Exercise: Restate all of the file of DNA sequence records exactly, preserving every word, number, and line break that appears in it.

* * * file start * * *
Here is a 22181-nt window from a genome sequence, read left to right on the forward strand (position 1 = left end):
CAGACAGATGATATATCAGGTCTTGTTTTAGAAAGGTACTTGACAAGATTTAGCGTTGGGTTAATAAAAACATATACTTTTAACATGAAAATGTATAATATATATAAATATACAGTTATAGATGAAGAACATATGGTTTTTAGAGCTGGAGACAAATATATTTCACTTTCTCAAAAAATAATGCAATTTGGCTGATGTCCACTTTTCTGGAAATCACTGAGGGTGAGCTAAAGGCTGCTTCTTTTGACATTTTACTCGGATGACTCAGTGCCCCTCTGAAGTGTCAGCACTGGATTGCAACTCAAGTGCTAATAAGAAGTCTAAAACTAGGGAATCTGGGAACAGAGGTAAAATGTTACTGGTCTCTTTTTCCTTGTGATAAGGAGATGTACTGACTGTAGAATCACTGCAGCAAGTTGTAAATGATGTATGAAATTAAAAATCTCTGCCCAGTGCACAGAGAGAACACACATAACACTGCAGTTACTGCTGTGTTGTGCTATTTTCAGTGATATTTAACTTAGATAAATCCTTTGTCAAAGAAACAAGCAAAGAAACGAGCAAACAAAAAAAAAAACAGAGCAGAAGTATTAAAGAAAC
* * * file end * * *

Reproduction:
Here is a 22181-nt window from a genome sequence, read left to right on the forward strand (position 1 = left end):
CAGACAGATGATATATCAGGTCTTGTTTTAGAAAGGTACTTGACAAGATTTAGCGTTGGGTTAATAAAAACATATACTTTTAACATGAAAATGTATAATATATATAAATATACAGTTATAGATGAAGAACATATGGTTTTTAGAGCTGGAGACAAATATATTTCACTTTCTCAAAAAATAATGCAATTTGGCTGATGTCCACTTTTCTGGAAATCACTGAGGGTGAGCTAAAGGCTGCTTCTTTTGACATTTTACTCGGATGACTCAGTGCCCCTCTGAAGTGTCAGCACTGGATTGCAACTCAAGTGCTAATAAGAAGTCTAAAACTAGGGAATCTGGGAACAGAGGTAAAATGTTACTGGTCTCTTTTTCCTTGTGATAAGGAGATGTACTGACTGTAGAATCACTGCAGCAAGTTGTAAATGATGTATGAAATTAAAAATCTCTGCCCAGTGCACAGAGAGAACACACATAACACTGCAGTTACTGCTGTGTTGTGCTATTTTCAGTGATATTTAACTTAGATAAATCCTTTGTCAAAGAAACAAGCAAAGAAACGAGCAAACAAAAAAAAAAACAGAGCAGAAGTATTAAAGAAAC